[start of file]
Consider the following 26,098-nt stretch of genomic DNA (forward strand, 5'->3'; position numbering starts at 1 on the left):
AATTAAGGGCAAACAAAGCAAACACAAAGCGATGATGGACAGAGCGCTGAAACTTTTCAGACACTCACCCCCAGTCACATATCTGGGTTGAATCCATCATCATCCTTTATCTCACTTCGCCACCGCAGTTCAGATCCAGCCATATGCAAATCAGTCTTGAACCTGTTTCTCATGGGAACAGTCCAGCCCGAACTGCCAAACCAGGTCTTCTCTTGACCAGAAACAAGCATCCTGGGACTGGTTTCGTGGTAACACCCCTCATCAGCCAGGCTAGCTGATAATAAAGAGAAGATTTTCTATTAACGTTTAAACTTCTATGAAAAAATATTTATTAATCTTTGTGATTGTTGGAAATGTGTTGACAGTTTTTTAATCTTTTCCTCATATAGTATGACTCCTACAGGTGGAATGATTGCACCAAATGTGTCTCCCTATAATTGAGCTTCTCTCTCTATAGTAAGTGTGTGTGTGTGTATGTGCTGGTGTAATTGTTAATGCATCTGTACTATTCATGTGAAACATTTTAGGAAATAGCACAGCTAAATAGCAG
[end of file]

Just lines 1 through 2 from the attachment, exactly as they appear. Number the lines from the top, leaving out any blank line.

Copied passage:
Consider the following 26,098-nt stretch of genomic DNA (forward strand, 5'->3'; position numbering starts at 1 on the left):
AATTAAGGGCAAACAAAGCAAACACAAAGCGATGATGGACAGAGCGCTGAAACTTTTCAGACACTCACCCCCAGTCACATATCTGGGTTGAATCCATCATCATCCTTTATCTCACTTCGCCACCGCAGTTCAGATCCAGCCATATGCAAATCAGTCTTGAACCTGTTTCTCATGGGAACAGTCCAGCCCGAACTGCCAAACCAGGTCTTCTCTTGACCAGAAACAAGCATCCTGGGACTGGTTTCGTGGTAACACCCCTCATCAGCCAGGCTAGCTGATAATAAAGAGAAGATTTTCTATTAACGTTTAAACTTCTATGAAAAAATATTTATTAATCTTTGTGATTGTTGGAAATGTGTTGACAGTTTTTTAATCTTTTCCTCATATAGTATGACTCCTACAGGTGGAATGATTGCACCAAATGTGTCTCCCTATAATTGAGCTTCTCTCTCTATAGTAAGTGTGTGTGTGTGTATGTGCTGGTGTAATTGTTAATGCATCTGTACTATTCATGTGAAACATTTTAGGAAATAGCACAGCTAAATAGCAG